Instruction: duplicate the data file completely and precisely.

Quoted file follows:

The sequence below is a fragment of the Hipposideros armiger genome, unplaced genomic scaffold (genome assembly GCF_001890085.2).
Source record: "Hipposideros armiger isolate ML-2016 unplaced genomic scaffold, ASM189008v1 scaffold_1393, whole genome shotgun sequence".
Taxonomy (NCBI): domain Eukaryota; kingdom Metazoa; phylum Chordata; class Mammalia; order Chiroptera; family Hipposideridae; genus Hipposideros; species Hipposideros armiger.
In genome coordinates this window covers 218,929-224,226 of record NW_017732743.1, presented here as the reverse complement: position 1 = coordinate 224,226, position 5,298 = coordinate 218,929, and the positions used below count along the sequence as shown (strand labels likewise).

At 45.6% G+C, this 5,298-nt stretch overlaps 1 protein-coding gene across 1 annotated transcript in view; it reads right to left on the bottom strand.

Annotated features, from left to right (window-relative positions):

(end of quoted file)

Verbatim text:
The sequence below is a fragment of the Hipposideros armiger genome, unplaced genomic scaffold (genome assembly GCF_001890085.2).
Source record: "Hipposideros armiger isolate ML-2016 unplaced genomic scaffold, ASM189008v1 scaffold_1393, whole genome shotgun sequence".
Taxonomy (NCBI): domain Eukaryota; kingdom Metazoa; phylum Chordata; class Mammalia; order Chiroptera; family Hipposideridae; genus Hipposideros; species Hipposideros armiger.
In genome coordinates this window covers 218,929-224,226 of record NW_017732743.1, presented here as the reverse complement: position 1 = coordinate 224,226, position 5,298 = coordinate 218,929, and the positions used below count along the sequence as shown (strand labels likewise).

At 45.6% G+C, this 5,298-nt stretch overlaps 1 protein-coding gene across 1 annotated transcript in view; it reads right to left on the bottom strand.

Annotated features, from left to right (window-relative positions):